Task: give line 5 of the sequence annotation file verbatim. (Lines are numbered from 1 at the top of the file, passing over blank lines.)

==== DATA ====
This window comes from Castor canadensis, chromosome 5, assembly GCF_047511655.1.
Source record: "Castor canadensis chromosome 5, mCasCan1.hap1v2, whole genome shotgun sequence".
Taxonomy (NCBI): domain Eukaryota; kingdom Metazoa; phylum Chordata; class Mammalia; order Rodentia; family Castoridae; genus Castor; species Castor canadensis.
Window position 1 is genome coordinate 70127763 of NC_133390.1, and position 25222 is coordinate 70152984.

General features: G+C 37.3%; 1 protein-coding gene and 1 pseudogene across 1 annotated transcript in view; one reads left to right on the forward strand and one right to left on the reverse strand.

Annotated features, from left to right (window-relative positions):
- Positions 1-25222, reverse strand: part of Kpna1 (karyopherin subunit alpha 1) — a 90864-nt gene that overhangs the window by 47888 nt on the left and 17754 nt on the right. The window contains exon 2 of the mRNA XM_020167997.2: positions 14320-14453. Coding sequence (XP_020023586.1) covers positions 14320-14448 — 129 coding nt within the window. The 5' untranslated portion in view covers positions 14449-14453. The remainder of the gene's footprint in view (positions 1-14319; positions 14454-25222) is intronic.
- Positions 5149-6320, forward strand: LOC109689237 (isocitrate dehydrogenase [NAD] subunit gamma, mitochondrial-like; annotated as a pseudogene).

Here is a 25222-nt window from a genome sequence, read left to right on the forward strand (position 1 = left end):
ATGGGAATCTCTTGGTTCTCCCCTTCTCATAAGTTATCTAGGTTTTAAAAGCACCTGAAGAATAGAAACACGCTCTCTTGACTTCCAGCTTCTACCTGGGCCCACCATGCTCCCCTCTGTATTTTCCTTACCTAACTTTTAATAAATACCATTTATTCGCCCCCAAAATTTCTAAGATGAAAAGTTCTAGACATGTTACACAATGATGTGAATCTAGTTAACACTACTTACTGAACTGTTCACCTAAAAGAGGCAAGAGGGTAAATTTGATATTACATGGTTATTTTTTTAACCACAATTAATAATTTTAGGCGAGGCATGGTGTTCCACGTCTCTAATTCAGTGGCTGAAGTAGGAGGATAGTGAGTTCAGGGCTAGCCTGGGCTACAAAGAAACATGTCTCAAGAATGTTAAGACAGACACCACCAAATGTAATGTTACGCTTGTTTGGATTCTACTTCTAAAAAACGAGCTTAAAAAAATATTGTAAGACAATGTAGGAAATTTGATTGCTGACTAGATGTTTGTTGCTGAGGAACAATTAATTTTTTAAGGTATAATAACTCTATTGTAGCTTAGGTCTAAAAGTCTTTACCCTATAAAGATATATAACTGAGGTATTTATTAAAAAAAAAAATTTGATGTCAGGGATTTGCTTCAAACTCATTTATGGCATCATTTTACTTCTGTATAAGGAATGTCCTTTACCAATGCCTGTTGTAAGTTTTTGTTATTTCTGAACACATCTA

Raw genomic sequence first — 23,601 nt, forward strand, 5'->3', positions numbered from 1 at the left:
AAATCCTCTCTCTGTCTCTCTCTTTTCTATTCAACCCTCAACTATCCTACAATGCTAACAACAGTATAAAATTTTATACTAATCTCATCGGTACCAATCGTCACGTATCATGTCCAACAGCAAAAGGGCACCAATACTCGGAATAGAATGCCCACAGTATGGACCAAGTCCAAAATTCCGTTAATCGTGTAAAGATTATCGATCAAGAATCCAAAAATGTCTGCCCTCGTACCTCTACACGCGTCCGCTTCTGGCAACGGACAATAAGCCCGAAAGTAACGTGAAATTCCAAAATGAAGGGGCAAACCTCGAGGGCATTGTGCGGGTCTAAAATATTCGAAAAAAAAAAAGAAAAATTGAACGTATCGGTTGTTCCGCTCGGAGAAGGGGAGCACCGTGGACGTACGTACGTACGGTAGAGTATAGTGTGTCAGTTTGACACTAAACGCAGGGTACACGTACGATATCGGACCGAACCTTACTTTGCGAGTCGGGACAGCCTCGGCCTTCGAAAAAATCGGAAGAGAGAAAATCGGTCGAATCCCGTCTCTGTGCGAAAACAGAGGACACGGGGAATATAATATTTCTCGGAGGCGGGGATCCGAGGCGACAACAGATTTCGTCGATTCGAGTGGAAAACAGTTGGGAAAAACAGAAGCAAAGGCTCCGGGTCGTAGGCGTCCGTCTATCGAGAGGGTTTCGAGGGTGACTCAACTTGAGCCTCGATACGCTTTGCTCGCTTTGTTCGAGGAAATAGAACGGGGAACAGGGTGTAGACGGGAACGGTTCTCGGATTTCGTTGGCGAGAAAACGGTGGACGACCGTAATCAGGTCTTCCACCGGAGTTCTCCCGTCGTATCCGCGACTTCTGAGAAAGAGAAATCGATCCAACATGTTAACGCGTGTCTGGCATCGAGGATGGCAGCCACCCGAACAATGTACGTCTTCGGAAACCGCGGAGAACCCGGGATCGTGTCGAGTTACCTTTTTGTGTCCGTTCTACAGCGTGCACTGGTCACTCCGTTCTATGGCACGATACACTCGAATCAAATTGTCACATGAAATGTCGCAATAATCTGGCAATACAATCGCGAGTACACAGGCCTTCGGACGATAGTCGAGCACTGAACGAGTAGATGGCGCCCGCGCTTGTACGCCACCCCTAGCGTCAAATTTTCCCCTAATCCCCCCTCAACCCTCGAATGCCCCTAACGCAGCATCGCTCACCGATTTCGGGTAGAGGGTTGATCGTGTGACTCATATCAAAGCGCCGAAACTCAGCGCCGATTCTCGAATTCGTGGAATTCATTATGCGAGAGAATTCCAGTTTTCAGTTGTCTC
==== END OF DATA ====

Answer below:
General features: G+C 37.3%; 1 protein-coding gene and 1 pseudogene across 1 annotated transcript in view; one reads left to right on the forward strand and one right to left on the reverse strand.